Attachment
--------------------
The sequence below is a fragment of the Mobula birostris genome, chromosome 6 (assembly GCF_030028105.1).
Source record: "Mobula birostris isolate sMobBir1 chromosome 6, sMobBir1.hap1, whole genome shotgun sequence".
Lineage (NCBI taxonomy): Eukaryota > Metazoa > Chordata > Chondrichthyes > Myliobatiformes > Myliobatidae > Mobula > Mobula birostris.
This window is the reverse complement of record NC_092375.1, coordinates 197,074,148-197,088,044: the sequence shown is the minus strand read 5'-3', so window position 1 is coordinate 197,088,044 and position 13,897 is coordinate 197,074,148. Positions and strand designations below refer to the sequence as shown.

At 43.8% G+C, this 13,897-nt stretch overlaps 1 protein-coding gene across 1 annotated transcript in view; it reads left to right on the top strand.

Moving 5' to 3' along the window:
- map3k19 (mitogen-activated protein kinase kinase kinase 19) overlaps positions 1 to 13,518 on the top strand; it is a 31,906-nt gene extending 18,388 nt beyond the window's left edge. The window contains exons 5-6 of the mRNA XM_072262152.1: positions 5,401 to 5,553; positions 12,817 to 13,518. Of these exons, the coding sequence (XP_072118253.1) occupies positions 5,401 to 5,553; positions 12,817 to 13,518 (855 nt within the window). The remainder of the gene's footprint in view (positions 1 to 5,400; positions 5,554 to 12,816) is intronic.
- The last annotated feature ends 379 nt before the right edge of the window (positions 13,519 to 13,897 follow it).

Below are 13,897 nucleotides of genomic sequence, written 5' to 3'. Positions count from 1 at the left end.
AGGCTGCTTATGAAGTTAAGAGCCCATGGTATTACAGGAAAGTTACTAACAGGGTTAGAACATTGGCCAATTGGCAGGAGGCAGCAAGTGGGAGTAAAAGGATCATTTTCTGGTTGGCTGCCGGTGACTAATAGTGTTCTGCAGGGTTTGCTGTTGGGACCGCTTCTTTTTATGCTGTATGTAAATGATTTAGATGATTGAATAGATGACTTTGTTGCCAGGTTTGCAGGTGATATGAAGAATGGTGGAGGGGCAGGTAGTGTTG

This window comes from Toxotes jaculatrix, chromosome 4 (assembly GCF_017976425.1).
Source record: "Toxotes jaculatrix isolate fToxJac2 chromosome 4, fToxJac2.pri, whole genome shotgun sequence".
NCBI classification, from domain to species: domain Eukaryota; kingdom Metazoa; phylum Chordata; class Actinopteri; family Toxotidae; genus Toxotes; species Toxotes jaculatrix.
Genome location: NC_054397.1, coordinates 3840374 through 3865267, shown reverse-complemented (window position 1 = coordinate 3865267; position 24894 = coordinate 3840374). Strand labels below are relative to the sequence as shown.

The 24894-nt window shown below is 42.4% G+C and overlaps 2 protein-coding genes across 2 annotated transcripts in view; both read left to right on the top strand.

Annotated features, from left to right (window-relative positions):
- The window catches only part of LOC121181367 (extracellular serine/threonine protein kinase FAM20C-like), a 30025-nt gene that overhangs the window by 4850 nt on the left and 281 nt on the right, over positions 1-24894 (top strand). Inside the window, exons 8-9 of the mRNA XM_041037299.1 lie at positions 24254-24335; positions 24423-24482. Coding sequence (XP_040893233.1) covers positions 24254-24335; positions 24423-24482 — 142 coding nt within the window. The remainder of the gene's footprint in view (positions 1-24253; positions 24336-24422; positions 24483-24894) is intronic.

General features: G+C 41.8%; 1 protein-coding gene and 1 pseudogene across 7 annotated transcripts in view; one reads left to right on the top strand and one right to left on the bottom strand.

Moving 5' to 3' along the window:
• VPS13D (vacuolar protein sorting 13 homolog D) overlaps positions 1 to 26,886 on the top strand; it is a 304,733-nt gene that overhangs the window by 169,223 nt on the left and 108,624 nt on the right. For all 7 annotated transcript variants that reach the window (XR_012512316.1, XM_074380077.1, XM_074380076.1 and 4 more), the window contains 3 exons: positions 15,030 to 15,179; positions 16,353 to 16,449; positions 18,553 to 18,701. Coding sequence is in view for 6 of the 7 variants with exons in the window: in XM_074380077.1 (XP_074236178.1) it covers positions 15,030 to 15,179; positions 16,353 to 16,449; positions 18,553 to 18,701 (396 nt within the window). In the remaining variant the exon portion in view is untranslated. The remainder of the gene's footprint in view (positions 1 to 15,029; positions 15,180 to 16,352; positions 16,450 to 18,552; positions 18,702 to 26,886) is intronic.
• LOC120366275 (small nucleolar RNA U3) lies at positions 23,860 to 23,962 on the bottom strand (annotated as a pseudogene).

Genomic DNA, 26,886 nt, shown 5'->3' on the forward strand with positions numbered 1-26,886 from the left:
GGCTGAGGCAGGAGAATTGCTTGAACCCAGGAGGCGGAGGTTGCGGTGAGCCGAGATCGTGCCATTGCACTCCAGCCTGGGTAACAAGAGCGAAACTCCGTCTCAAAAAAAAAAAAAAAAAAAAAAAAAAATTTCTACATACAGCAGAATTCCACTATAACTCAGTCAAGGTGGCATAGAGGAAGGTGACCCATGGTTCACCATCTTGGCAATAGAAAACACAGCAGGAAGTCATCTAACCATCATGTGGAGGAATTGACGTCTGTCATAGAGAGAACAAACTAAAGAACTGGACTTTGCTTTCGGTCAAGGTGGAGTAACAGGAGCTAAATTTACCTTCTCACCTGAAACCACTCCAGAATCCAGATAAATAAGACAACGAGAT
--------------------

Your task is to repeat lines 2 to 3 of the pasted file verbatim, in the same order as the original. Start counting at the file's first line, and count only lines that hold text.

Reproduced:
Source record: "Mobula birostris isolate sMobBir1 chromosome 6, sMobBir1.hap1, whole genome shotgun sequence".
Lineage (NCBI taxonomy): Eukaryota > Metazoa > Chordata > Chondrichthyes > Myliobatiformes > Myliobatidae > Mobula > Mobula birostris.